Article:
News from Southern Africa

Angola

Headline: Angola without new positive case in 48 hours

Angola is 48 hours now without a single new positive case of covid-19, remaining with its 36 infections announced two days ago, Health authorities said at the daily covid-19 update briefing, Angola remains with its 36 infections, two deaths, 11 recoveries and 23 active patients in stable condition..
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Mozambique

Headline: Deadly triple threat douses Mozambique’s $60 billion LNG hopes

The year 2020 seemed a like a year of great prospects for this south-east African nation. Prospects of construction in the north coast, natural-gas market and oil exports sought to transform one of the world’s poorest countries; however, these prospects are imminently threatened. The oil’s plunge has cut industry spending worldwide, the corona virus has spread through Total’s construction camp and attacks by an Islamic State-linked insurgency have surged.

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Making sense of Mozambique’s brutal insurgency

 

Namibia
Headline: Namibian Omusati farmers lose harvest to crickets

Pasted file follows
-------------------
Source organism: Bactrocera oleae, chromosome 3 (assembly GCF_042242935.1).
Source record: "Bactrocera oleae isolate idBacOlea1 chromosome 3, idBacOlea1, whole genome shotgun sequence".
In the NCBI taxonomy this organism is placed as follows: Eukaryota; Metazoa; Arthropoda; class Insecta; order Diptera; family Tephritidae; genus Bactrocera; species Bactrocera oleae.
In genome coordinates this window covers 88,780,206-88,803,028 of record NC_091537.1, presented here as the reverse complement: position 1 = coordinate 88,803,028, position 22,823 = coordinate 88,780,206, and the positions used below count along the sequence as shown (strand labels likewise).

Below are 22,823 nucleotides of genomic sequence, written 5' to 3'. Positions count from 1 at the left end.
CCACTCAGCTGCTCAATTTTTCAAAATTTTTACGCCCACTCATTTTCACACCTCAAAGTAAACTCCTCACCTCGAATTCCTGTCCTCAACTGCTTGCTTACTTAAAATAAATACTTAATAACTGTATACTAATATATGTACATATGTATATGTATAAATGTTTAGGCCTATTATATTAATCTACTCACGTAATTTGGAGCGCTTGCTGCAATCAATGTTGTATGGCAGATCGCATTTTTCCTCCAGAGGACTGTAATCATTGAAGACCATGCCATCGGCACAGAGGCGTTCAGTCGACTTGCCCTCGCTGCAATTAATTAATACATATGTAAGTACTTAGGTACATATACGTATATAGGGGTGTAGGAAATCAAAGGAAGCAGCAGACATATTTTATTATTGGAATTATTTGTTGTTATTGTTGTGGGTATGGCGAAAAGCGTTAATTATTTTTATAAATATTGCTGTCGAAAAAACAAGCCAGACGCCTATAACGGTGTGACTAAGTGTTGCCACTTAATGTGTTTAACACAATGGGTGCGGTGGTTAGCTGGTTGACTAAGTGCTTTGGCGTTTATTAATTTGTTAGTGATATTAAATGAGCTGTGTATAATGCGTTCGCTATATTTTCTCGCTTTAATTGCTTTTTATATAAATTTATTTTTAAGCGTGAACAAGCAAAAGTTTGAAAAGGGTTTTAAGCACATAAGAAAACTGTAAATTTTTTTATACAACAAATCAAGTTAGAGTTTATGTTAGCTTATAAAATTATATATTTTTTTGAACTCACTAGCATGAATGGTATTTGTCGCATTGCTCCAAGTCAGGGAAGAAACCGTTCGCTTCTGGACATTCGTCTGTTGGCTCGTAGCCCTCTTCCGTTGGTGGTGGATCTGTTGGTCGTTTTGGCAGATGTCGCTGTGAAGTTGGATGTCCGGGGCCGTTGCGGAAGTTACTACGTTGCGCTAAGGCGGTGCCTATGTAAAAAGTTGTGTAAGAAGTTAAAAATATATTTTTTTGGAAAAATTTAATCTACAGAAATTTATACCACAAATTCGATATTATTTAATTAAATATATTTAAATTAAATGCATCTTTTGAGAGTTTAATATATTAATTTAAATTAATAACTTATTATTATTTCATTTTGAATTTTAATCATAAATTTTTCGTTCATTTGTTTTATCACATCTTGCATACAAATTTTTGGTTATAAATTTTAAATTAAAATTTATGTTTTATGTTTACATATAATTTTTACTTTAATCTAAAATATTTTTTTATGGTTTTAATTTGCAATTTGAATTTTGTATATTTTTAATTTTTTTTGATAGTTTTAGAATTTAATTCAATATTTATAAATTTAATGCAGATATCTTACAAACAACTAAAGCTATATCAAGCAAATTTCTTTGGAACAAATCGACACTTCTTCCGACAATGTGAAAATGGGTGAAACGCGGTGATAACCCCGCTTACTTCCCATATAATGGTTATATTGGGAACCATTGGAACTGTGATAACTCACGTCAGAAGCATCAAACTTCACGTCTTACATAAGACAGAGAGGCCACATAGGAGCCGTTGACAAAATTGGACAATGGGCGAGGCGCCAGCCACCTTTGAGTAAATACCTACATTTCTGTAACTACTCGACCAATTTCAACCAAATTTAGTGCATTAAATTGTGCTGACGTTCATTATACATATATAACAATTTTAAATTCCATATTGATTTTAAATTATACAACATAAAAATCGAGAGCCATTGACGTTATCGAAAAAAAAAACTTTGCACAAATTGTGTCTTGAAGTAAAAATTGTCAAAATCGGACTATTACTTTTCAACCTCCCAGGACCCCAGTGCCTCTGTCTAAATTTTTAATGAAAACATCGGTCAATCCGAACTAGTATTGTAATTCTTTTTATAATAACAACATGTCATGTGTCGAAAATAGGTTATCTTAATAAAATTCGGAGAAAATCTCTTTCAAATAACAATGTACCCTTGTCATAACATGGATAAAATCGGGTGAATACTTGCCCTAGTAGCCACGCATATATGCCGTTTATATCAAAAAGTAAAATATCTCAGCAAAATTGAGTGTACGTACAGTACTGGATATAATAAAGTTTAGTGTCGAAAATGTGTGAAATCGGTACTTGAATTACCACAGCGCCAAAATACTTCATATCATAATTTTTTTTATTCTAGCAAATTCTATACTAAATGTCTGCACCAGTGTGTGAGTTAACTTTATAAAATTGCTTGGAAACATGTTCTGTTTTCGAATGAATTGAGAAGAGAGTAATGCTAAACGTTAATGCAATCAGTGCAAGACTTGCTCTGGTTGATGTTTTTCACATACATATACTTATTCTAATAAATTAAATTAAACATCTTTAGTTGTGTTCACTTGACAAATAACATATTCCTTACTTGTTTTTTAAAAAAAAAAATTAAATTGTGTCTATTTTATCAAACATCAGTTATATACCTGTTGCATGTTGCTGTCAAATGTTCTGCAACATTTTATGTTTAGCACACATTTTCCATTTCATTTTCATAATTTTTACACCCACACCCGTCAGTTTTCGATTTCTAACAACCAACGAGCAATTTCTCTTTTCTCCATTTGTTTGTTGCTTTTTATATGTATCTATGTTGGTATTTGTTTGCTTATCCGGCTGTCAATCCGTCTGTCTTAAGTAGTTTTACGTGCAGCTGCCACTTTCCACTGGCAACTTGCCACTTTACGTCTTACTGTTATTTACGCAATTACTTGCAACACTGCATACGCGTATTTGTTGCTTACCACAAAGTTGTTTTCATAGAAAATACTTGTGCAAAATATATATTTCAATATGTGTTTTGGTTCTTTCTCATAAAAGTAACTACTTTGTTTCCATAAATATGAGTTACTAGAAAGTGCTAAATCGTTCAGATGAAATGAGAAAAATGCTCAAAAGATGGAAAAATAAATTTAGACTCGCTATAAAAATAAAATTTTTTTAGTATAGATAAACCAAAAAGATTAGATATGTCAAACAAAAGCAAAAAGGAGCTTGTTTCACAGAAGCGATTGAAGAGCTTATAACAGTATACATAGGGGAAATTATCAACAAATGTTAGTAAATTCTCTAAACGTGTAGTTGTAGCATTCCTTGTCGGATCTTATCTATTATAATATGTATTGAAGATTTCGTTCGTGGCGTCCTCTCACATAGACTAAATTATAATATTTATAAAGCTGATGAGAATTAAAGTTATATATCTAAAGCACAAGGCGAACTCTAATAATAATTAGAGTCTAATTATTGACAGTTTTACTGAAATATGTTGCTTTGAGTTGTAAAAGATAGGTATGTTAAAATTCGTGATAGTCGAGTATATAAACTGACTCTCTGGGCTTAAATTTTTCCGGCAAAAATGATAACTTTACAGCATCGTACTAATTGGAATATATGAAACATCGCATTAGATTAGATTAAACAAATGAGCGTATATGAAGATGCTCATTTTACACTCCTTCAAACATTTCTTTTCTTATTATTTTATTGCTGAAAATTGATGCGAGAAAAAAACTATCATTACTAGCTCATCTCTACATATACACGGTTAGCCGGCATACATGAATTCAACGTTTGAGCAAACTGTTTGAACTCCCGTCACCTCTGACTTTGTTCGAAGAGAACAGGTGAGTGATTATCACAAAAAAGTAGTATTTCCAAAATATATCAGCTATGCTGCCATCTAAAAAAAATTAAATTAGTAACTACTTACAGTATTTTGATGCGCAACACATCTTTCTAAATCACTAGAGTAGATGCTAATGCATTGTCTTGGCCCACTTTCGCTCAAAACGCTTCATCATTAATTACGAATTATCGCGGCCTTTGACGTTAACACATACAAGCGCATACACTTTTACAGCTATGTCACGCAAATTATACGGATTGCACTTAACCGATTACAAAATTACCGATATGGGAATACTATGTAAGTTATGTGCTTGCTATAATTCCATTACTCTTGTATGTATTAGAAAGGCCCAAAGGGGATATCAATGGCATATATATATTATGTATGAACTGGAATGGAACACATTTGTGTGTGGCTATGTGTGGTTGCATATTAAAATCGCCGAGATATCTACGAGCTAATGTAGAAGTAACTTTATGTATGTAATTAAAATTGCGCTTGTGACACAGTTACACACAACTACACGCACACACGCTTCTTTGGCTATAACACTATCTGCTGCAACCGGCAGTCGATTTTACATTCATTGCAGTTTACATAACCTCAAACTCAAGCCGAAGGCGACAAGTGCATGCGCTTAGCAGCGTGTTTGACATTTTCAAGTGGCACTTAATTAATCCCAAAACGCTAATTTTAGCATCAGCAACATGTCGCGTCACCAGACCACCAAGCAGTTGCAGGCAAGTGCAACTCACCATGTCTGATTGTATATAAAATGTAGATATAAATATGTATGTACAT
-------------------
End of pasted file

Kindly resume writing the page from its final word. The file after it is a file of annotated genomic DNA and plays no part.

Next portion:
Farmers in the Omusati region have lost hope of a good harvest after an outbreak of armoured crickets have been destroying fields in several constituencies throughout the region since early March. These farmers we are depending on the harvest to feed their families and gain an income.

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South Africa

Headline: South African children face hunger as school closure halts free meals

The closure of South Africa’s schools seven weeks ago halted a national feeding programme providing meals to 9 million extremely poor children, filling their stomachs and helping them get through the classroom day to get an education. Now a potential hunger crisis looms. The economic hardship has been severe since President Cyril Ramaphosa ordered most citizens to stay indoors.
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Zimbabwe
Headline: US$84.9 million urgently required to support National COVID-19 response in Zimbabwe

In the updated Global Humanitarian Response Planthe United Nations and humanitarian partners in Zimbabwe have appealed for US$84.9 million to respond to both the immediate public health crisis and the secondary impacts of the COVID-19 pandemic on vulnerable people in Zimbabwe; including children, the elderly, women, people with disabilities, people living with HIV, refugees, migrants, and those affected by drought and food insecurity.
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